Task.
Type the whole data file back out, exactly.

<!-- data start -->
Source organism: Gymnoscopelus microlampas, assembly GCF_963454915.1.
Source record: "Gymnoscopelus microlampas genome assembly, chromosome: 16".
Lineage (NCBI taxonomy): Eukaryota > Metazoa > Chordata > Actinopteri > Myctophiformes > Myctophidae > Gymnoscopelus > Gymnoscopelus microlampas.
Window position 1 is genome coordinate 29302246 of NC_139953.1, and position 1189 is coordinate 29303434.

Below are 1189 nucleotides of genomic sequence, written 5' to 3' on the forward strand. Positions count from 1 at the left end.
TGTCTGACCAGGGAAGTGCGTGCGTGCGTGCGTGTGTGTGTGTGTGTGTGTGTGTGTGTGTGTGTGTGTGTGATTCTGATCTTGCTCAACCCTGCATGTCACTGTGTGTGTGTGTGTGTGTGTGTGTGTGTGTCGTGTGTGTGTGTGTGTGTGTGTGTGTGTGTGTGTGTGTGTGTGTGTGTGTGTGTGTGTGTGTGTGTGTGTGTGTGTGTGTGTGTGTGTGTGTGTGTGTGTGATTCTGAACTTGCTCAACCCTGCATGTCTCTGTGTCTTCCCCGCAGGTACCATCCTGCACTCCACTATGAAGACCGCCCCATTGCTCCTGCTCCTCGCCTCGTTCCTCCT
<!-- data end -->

Source organism: Gymnoscopelus microlampas, assembly GCF_963454915.1.
Source record: "Gymnoscopelus microlampas genome assembly, chromosome: 16".
Lineage (NCBI taxonomy): Eukaryota > Metazoa > Chordata > Actinopteri > Myctophiformes > Myctophidae > Gymnoscopelus > Gymnoscopelus microlampas.
Window position 1 is genome coordinate 29302246 of NC_139953.1, and position 1189 is coordinate 29303434.

Below are 1189 nucleotides of genomic sequence, written 5' to 3' on the forward strand. Positions count from 1 at the left end.
TGTCTGACCAGGGAAGTGCGTGCGTGCGTGCGTGTGTGTGTGTGTGTGTGTGTGTGTGTGTGTGTGTGTGTGATTCTGATCTTGCTCAACCCTGCATGTCACTGTGTGTGTGTGTGTGTGTGTGTGTGTGTGTCGTGTGTGTGTGTGTGTGTGTGTGTGTGTGTGTGTGTGTGTGTGTGTGTGTGTGTGTGTGTGTGTGTGTGTGTGTGTGTGTGTGTGTGTGTGTGTGTGTGTGATTCTGAACTTGCTCAACCCTGCATGTCTCTGTGTCTTCCCCGCAGGTACCATCCTGCACTCCACTATGAAGACCGCCCCATTGCTCCTGCTCCTCGCCTCGTTCCTCCT